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Int J Infect Dis. 2015 Aug;37:36-41. doi: 10.1016/j.ijid.2015.06.007. Epub 2015 Jun 17.

Emergence of community-acquired Clostridium difficile infection: the experience of a French hospital and review of the literature.

Author information

1
Infectious Diseases Department, University Hospital of Tours, 2 boulevard Tonnellé, 37000 Tours, France. Electronic address: m.ogielska@chu-tours.fr.
2
UMR1282, INRA - University of Tours, Tours, France.
3
Bacteriology and Virology Department of Bretonneau, University Hospital of Tours, France(c)Bacteriology Department of Trousseau, University Hospital of Tours, Tours, France.
4
Medical Intensive Care Unit, University Hospital of Tours, Tours, France.
5
Surgical Intensive Care Unit, University Hospital of Tours, Tours, France.
6
Kidney Transplant Department, University Hospital of Tours, Tours, France.
7
Haematology Department, University Hospital of Tours, Tours, France.
8
Pneumology Department, University Hospital of Tours, Tours, France.
9
Internal Medicine Department, University Hospital of Tours, Tours, France.
10
Oncology Department, University Hospital of Tours, Tours, France.
11
Neurology Department, University Hospital of Tours, Tours, France.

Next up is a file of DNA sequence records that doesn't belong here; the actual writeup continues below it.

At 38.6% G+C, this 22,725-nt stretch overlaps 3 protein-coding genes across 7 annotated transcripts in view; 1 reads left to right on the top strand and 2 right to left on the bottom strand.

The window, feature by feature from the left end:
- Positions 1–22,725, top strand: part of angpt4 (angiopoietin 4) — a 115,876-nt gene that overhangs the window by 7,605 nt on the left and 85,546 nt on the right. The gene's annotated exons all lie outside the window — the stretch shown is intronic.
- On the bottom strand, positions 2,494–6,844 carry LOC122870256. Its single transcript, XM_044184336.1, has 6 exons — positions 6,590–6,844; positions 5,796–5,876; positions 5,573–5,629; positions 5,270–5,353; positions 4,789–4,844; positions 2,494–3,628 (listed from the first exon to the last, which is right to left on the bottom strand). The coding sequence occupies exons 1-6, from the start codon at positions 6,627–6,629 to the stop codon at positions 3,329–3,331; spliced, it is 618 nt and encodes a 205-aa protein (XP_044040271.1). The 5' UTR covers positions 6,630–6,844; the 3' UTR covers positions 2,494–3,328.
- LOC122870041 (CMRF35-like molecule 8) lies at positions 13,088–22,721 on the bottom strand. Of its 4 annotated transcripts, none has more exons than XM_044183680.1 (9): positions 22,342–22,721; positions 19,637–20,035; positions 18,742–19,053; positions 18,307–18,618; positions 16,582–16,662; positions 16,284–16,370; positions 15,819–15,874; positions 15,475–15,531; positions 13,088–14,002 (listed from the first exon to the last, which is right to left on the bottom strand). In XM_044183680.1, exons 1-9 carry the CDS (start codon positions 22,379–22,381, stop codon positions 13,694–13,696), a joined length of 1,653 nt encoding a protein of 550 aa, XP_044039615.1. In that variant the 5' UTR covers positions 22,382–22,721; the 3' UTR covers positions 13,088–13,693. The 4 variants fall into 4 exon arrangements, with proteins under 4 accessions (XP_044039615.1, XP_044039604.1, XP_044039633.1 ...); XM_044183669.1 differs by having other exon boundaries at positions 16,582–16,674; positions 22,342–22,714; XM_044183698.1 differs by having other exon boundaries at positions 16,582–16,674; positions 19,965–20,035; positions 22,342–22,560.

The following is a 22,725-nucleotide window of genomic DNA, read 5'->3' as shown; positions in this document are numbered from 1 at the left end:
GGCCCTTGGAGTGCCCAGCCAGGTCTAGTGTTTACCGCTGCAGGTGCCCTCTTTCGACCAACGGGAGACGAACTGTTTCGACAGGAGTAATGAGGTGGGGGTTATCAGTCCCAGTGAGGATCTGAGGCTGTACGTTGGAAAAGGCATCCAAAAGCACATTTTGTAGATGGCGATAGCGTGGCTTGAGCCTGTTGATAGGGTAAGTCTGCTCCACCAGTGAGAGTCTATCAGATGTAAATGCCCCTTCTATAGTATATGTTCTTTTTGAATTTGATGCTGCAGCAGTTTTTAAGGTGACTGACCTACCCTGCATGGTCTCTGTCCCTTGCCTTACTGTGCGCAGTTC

12
Geriatric Medicine Department, University Hospital of Tours, Tours, France.
13
Infectious Diseases Department, University Hospital of Tours, 2 boulevard Tonnellé, 37000 Tours, France.

Abstract

BACKGROUND:

Clostridium difficile infection (CDI) is a common cause of nosocomial diarrhoea. People in the general community are not usually considered to be at risk of CDI. CDI is associated with a high risk of morbidity and mortality. The risk of severity is defined by the Clostridium Severity Index (CSI).

METHODS:

The cases of 136 adult patients with CDI treated at the University Hospital of Tours, France between 2008 and 2012 are described. This was a retrospective study.

RESULTS:

Among the 136 patients included, 62 were men and 74 were women. Their median age was 64.4 years (range 18-97 years). Twenty-six of the 136 (19%) cases were community-acquired (CA) and 110 (81%) were healthcare-acquired (HCA). The major risk factors for both groups were long-term treatment with proton pump inhibitors (54% of CA, 53% of HCA patients) and antibiotic treatment within the 2.5 months preceding the CDI (50% of CA, 91% of HCA). The CSI was higher in the CA-CDI group (1.56) than in the HCA-CDI group (1.39). Intensive care was required for 8% of CA-CDI and 16.5% of HCA-CDI patients.

CONCLUSIONS:

CDI can cause community-acquired diarrhoea, and CA-CDI may be more severe than HCA-CDI. Prospective studies of CDI involving people from the general community without risk factors are required to confirm this observation.

KEYWORDS:

Clostridium Severity Index score; Clostridium difficile; Community infection; Proton pump inhibitors

PMID:
26092300
DOI:
10.1016/j.ijid.2015.06.007
[Indexed for MEDLINE]
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